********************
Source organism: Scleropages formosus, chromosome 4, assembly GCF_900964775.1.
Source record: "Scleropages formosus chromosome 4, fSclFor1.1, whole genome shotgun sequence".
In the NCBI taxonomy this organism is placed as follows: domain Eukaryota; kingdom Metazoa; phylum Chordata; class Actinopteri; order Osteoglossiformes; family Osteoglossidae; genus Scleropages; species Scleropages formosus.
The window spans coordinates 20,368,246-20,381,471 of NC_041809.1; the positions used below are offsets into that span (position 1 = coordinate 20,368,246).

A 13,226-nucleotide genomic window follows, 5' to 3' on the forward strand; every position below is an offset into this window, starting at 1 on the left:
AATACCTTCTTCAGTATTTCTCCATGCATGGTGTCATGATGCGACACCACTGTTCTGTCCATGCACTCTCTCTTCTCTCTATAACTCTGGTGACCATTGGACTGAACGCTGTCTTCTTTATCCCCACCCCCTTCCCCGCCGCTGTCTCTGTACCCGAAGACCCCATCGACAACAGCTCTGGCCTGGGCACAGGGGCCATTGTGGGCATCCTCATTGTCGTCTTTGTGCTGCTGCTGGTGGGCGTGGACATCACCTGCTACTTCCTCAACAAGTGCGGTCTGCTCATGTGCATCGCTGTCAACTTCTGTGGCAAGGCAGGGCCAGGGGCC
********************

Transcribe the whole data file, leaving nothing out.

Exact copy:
Source organism: Scleropages formosus, chromosome 4, assembly GCF_900964775.1.
Source record: "Scleropages formosus chromosome 4, fSclFor1.1, whole genome shotgun sequence".
In the NCBI taxonomy this organism is placed as follows: domain Eukaryota; kingdom Metazoa; phylum Chordata; class Actinopteri; order Osteoglossiformes; family Osteoglossidae; genus Scleropages; species Scleropages formosus.
The window spans coordinates 20,368,246-20,381,471 of NC_041809.1; the positions used below are offsets into that span (position 1 = coordinate 20,368,246).

A 13,226-nucleotide genomic window follows, 5' to 3' on the forward strand; every position below is an offset into this window, starting at 1 on the left:
AATACCTTCTTCAGTATTTCTCCATGCATGGTGTCATGATGCGACACCACTGTTCTGTCCATGCACTCTCTCTTCTCTCTATAACTCTGGTGACCATTGGACTGAACGCTGTCTTCTTTATCCCCACCCCCTTCCCCGCCGCTGTCTCTGTACCCGAAGACCCCATCGACAACAGCTCTGGCCTGGGCACAGGGGCCATTGTGGGCATCCTCATTGTCGTCTTTGTGCTGCTGCTGGTGGGCGTGGACATCACCTGCTACTTCCTCAACAAGTGCGGTCTGCTCATGTGCATCGCTGTCAACTTCTGTGGCAAGGCAGGGCCAGGGGCC